cat <<EOF >workspace/operator-values-overrides.yaml
      operatorImageRepository: ${IMAGE_REPO}/greenplum-operator
      greenplumImageRepository: ${IMAGE_REPO}/greenplum-for-kubernetes
      EOF
      

      Be sure to replace the project and repository names with the actual names used in your deployment.

      Note: If you did not tag the images with a container registry prefix or project name (for example, if you are using your own local Minikube deployment), then you can skip this step.

  9. (Optional.) If you want to use a non-default logging level (for example, to enable debug logging), then follow the instructions in Enabling Debug Logging.

  10. (Optional.) If you want to specify a node for the operator to run on, first apply a label to the node.

    kubectl label node <node name> <key>=<value>
    

    Then, edit the operator-values-overrides.yaml file to include a matching set of key/value label selectors:

    operatorWorkerSelector: {
      <key>: "<value>"
      [ ... ]
    }
    

    See the documentation on the manifest’s workerSelector attribute for more information on how Pivotal Greenplum handles label selectors.

  11. Use helm to create a new Greenplum Operator release, specifying the YAML configuration file if you created one. For example, to create a new release with the name “greenplum-operator”:

    $ helm install greenplum-operator -f workspace/operator-values-overrides.yaml operator/
    

    If you did not create a YAML configuration file (as in the case with Minikube) omit the -f option:

    $ helm install greenplum-operator operator/
    

    Helm begins installing the new release into the Kubernetes namespace specified in the current Kubernetes context. If you want to install into a different namespace, include the --namespace option in the helm command.


    The command displays the following message and concludes with a link to this documentation:

    NAME: greenplum-operator
    LAST DEPLOYED: Wed May 13 09:55:06 2020
    NAMESPACE: default
    STATUS: deployed
    REVISION: 1
    TEST SUITE: None
    NOTES:
    greenplum-operator has been installed.
    
    Please see documentation at:
    http://greenplum-kubernetes.docs.pivotal.io/
    

    Installing the operator creates a new service account named greenplum-system-operator. It is for internal use, but it is visible if you use the kubectl get serviceaccount command:

    $ kubectl get serviceaccount
    
    NAME                        SECRETS   AGE
    default                     1         12m
    greenplum-system-operator   1         8m56s
    
  12. Use watch kubectl get all to monitor the progress of the deployment. The deployment is complete when the Greenplum Operator pod is in the Running state and the replica set are available. For example:

    $ watch kubectl get all
    
    NAME                                      READY   STATUS    RESTARTS   AGE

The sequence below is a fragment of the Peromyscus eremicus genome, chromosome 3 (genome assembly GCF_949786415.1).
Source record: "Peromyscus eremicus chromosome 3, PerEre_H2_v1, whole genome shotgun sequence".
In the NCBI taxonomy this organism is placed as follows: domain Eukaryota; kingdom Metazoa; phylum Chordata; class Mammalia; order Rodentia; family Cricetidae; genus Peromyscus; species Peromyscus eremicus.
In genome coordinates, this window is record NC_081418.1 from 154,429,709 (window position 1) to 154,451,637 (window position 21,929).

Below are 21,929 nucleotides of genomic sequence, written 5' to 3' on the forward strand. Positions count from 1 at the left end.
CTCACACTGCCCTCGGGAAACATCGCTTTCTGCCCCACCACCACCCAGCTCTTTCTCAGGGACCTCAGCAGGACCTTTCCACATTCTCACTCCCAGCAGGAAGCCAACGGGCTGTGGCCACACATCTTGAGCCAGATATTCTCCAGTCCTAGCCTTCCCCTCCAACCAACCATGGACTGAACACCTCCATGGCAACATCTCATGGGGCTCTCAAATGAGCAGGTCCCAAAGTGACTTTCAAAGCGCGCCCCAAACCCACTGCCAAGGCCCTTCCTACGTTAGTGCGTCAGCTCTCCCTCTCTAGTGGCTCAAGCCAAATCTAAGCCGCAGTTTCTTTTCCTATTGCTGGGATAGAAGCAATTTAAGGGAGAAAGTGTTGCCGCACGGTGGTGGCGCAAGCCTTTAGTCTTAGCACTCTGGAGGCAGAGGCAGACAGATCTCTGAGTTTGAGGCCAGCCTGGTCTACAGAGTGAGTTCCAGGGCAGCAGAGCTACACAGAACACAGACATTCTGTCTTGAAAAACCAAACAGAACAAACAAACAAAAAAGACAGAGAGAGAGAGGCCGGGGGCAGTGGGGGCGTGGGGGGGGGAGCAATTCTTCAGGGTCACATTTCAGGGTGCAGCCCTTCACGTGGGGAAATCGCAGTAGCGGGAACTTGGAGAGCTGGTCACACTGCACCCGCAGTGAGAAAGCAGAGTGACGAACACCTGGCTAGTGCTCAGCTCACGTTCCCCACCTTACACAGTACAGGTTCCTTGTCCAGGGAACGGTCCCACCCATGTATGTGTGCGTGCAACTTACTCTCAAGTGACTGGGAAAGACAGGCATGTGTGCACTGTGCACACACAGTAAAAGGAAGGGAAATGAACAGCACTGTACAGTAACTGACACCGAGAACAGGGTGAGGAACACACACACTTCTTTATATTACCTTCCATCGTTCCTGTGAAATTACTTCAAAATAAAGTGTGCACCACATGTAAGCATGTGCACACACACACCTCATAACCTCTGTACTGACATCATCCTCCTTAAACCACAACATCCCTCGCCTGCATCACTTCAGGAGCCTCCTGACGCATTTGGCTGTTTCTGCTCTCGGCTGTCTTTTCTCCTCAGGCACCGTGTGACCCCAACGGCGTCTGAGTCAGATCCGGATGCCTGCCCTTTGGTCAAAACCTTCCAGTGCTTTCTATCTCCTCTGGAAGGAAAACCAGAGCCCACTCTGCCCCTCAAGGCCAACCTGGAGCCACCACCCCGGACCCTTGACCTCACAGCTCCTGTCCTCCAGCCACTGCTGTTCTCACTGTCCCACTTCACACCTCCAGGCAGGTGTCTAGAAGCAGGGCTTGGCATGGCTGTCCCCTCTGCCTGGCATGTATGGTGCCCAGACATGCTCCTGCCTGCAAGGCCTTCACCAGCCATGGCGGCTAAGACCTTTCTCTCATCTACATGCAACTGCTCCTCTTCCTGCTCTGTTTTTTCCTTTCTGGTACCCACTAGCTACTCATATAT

pod/greenplum-operator-6ff95b6b79-kq9vr   1/1     Running   0          24s
    
    NAME                                                            TYPE        CLUSTER-IP      EXTERNAL-IP   PORT(S)   AGE
    service/greenplum-validating-webhook-service-6ff95b6b79-kq9vr   ClusterIP   10.106.60.103   <none>        443/TCP   22s
    service/kubernetes                                              ClusterIP   10.96.0.1       <none>        443/TCP   4m14s
    
    NAME                                 READY   UP-TO-DATE   AVAILABLE   AGE
    deployment.apps/greenplum-operator   1/1     1            1           24s
    
    NAME                                            DESIRED   CURRENT   READY   AGE
    replicaset.apps/greenplum-operator-6ff95b6b79   1         1         1       24s
    
  13. Check the logs of the operator to ensure that it is running properly.

    $ kubectl logs -l app=greenplum-operator
    
    {"level":"INFO","ts":"2020-05-13T18:17:32.173Z","logger":"controller-runtime.manager","msg":"starting metrics server","path":"/metrics"}
    {"level":"INFO","ts":"2020-05-13T18:17:32.173Z","logger":"admission","msg":"starting greenplum validating admission webhook server"}
    {"level":"INFO","ts":"2020-05-13T18:17:32.273Z","logger":"controller-runtime.controller","msg":"Starting Controller","controller":"greenplumtextservice"}
    {"level":"INFO","ts":"2020-05-13T18:17:32.273Z","logger":"controller-runtime.controller","msg":"Starting Controller","controller":"greenplumcluster"}
    {"level":"INFO","ts":"2020-05-13T18:17:32.273Z","logger":"controller-runtime.controller","msg":"Starting Controller","controller":"greenplumpxfservice"}
    {"level":"INFO","ts":"2020-05-13T18:17:32.276Z","logger":"admission","msg":"CertificateSigningRequest: created"}
    {"level":"INFO","ts":"2020-05-13T18:17:32.291Z","logger":"admission","msg":"ValidatingWebhookConfiguration: created"}
    {"level":"INFO","ts":"2020-05-13T18:17:32.373Z","logger":"controller-runtime.controller","msg":"Starting workers","controller":"greenplumtextservice","worker count":1}
    {"level":"INFO","ts":"2020-05-13T18:17:32.373Z","logger":"controller-runtime.controller","msg":"Starting workers","controller":"greenplumpxfservice","worker count":1}
    {"level":"INFO","ts":"2020-05-13T18:17:32.373Z","logger":"controller-runtime.controller","msg":"Starting workers","controller":"greenplumcluster","worker count":1}
    

At this point, you can interact with the Greenplum Operator to deploy new Greenplum clusters or manage existing Greenplum clusters. See About the Greenplum Operator.